U.S. Trade With China: Navigating The Complexities Of Antidumping And Countervailing Duties - Part II

Part I of this interview appeared in the December 2006 issue of The Metropolitan Corporate Counsel and can be accessed online at www.metrocorpcounsel.com by putting "Sailer" in the site's search box.

Editor: What is the background and interplay of the antidumping and countervailing duty laws?

Sailer: First implemented in 1916 as part of the antitrust law, the U.S. antidumping law was given a life of its own, independent of the antitrust regime, in 1921. Originally only a few pages in length, the statutes now cover hundreds of pages. And, the proceedings under those laws have evolved from relatively simple regulatory proceedings that often dragged on for years into a highly regulated, politically sensitive and calendar-driven proceeding with relatively short statutory deadlines. The focus of these cases is on the market activities of individual companies.

The U.S. countervailing duty law dates back to the late 19th century. Like the antidumping law, the once little-known and seldom used trade measure has grown into an important tool for industries seeking protection from foreign-government subsidized competition, although its use has been diminished in the face of WTO agreements that have largely eliminated export subsidies.

Dumping occurs when a foreign company sells its product in the U.S. at prices below the so-called "normal value," and a domestic industry is injured or threatened to be injured by the "dumped" imports. The "dumping" is then offset by the imposition of an additional duty on imports of the dumped product. Countervailing duties (CVD), on the other hand, are designed to counteract the benefits afforded to foreign companies whose governments provide subsidies on the manufacture or export of goods to the U.S. if the subsidized imports are causing or threatening material injury to an industry in the U.S.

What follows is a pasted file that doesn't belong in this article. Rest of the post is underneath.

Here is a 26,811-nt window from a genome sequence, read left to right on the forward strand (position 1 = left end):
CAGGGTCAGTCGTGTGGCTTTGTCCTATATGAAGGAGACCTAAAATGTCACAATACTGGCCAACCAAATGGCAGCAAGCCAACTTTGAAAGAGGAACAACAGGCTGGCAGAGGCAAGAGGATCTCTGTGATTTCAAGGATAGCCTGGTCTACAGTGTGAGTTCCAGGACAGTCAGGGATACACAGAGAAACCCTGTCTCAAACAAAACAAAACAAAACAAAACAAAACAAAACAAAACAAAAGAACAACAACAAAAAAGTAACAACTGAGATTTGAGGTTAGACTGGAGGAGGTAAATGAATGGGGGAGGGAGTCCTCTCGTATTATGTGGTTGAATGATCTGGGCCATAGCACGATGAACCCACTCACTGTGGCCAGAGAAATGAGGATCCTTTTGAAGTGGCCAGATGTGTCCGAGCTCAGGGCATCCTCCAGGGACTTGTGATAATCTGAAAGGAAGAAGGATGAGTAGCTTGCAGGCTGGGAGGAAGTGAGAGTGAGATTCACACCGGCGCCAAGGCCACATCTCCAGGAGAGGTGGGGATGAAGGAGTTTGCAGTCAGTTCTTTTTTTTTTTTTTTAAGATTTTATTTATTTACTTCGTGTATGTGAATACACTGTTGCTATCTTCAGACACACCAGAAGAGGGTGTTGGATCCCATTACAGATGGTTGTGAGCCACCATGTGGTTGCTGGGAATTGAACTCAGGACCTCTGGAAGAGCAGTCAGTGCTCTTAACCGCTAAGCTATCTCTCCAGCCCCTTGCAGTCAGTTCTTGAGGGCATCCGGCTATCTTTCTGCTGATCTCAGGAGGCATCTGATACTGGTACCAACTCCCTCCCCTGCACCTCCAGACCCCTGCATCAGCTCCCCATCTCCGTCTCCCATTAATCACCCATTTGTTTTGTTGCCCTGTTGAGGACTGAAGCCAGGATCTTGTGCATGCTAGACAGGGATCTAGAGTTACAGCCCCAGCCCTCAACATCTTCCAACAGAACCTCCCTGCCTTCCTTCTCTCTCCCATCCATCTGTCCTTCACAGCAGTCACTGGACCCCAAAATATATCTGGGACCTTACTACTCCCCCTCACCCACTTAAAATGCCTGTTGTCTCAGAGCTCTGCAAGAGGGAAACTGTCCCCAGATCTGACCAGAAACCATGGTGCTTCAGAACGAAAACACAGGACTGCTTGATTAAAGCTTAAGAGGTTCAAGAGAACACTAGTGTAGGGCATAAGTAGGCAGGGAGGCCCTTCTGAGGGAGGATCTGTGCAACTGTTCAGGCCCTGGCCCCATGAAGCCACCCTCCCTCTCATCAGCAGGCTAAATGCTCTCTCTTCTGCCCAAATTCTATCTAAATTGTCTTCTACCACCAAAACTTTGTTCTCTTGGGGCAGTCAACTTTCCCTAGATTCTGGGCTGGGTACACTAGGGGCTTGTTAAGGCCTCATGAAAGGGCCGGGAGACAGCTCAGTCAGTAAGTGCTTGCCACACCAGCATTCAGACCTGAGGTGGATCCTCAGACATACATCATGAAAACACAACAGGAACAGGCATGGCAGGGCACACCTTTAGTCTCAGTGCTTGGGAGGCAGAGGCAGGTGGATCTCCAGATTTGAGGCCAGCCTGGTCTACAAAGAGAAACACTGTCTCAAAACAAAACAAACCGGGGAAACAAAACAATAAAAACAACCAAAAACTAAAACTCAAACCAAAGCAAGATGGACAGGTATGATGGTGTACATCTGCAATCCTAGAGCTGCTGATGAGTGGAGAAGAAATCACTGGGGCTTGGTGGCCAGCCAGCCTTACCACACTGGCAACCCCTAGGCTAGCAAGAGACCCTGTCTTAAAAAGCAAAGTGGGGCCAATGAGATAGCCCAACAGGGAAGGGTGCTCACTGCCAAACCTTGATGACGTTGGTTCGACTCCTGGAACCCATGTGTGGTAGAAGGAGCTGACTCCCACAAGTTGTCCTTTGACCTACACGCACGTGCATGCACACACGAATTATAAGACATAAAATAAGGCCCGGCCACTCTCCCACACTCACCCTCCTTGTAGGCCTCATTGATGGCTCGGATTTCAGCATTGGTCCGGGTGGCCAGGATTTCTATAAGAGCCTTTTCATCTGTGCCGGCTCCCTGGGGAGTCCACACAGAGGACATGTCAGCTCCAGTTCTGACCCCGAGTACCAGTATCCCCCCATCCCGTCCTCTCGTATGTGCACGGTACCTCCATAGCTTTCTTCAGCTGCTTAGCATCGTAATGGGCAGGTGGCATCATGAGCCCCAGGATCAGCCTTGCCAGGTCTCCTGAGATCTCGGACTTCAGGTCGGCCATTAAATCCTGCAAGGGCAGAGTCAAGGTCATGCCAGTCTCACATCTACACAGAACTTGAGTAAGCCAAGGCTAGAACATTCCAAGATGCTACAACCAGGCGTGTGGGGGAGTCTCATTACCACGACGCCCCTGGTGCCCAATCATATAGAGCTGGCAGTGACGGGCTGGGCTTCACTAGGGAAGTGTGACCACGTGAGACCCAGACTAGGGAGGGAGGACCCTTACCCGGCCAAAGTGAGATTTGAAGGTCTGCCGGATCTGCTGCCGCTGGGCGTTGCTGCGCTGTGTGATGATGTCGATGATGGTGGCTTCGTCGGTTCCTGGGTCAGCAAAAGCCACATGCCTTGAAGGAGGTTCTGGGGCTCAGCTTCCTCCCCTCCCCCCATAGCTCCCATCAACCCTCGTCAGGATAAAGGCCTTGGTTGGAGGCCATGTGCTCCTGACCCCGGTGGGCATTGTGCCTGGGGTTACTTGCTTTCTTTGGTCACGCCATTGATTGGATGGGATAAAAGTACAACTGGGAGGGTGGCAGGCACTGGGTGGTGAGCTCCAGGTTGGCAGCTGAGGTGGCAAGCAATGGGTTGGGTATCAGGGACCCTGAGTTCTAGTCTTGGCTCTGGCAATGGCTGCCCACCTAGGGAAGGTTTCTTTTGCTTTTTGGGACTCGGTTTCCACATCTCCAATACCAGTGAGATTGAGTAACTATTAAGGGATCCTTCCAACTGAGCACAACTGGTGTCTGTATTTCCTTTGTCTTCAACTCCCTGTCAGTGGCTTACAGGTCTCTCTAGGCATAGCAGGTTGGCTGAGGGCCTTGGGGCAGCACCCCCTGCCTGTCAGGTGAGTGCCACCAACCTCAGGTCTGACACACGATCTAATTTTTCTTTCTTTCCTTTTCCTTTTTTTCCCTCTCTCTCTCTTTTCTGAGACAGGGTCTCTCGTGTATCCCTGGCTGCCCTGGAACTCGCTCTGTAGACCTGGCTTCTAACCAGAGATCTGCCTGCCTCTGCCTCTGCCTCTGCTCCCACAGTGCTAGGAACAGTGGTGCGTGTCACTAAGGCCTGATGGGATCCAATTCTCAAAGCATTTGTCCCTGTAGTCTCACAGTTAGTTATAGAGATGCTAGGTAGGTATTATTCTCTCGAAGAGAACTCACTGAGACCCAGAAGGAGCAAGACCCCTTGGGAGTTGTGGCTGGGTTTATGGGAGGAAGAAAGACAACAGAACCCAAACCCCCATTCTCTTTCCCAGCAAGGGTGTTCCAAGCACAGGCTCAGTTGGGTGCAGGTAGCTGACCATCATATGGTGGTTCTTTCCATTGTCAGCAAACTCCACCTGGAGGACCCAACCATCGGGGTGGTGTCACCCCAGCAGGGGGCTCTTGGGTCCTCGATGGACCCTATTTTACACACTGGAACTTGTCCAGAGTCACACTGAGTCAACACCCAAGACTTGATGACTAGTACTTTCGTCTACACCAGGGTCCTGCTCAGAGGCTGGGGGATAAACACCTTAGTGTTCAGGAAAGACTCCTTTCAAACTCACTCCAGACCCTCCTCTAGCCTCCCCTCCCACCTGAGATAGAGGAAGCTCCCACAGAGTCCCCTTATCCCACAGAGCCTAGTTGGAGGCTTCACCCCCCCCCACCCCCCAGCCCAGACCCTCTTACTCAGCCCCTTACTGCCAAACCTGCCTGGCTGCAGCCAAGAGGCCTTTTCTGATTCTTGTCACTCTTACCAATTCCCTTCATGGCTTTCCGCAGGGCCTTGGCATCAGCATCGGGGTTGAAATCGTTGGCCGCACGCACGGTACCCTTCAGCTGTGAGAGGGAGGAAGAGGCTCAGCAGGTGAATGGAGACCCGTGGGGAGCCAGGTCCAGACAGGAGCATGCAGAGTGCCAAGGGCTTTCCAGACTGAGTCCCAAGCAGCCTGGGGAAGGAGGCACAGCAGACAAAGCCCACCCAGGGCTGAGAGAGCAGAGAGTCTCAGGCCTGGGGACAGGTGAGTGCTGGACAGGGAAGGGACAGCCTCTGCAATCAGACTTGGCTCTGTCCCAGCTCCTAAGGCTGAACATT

Thus, the focus of the CVD laws is not on the market activities of the foreign competition so much as on the market-distorting activities of governments that afford their indigenous producers an unfair competitive advantage. In the mid 1980s, the Commerce Department determined that countervailing duties would not apply to imports from a non-market economy because government control of the country's economic sectors make it impossible to determine what the value of the subsidy is in an economy that is "riddled with distortions."

Editor: Has the Commerce Department imposed countervailing duties on Chinese imports?

Sailer: In the early 1990s, with the virtual explosion of trade from China, the Commerce Department was faced with an increasing number of antidumping cases against Chinese products. While there had long been notions of how to determine values in non-market economies, they all related to valuing inputs or finished products based on surrogate values obtained from a third country. But, as China opened to foreign investment, an increasing number of foreign companies began production in China using certain critical materials imported from outside China.

In a 1991 antidumping case involving oscillating and ceiling fans, the Commerce Department for the first time used the cost of imported inputs from a market economy supplier paid for in a market currency to value those inputs, rather than the third country "surrogate" value. You can see where this is going: if actual (rather than surrogate) values are used to calculate Chinese production costs, then aren't the distortions eliminated? Having gotten only minimal satisfaction from the antidumping case, the fans industry filed a CVD petition and argued that there was enough market orientation in the Chinese fan industry to identify and measure a subsidy.

Ultimately, however, in the fans case and in a second, nearly contemporaneous, case involving lug nuts, the Commerce Department reaffirmed its 1980s policy of not imposing countervailing duties on China because it was a non-market economy. Essentially the Department determined that whatever portion of the Chinese fans were of non-Chinese origin, there were still significant Chinese origin production inputs (certain materials and all of the labor and energy) that rendered the market so distorted as to remain beyond the reach of the CVD law.

But, the Commerce Department is being tested again. The fans cases are now nearly 15 years old; a lot has changed, and the changes are not only in China. Of course, Chinese suppliers continue to expand their markets and their market influence. And, China appears to have continued on its march toward greater market orientation. As with Japan 25 years ago, though, success causes friction, and in the face of increasing competition there arises a perception of the need for greater regulation and protection. There is an increasingly protectionist attitude in Washington toward trade with China as a result, so the time may be ripe for the Commerce Department to reevaluate whether it can and will invoke the CVD law against China.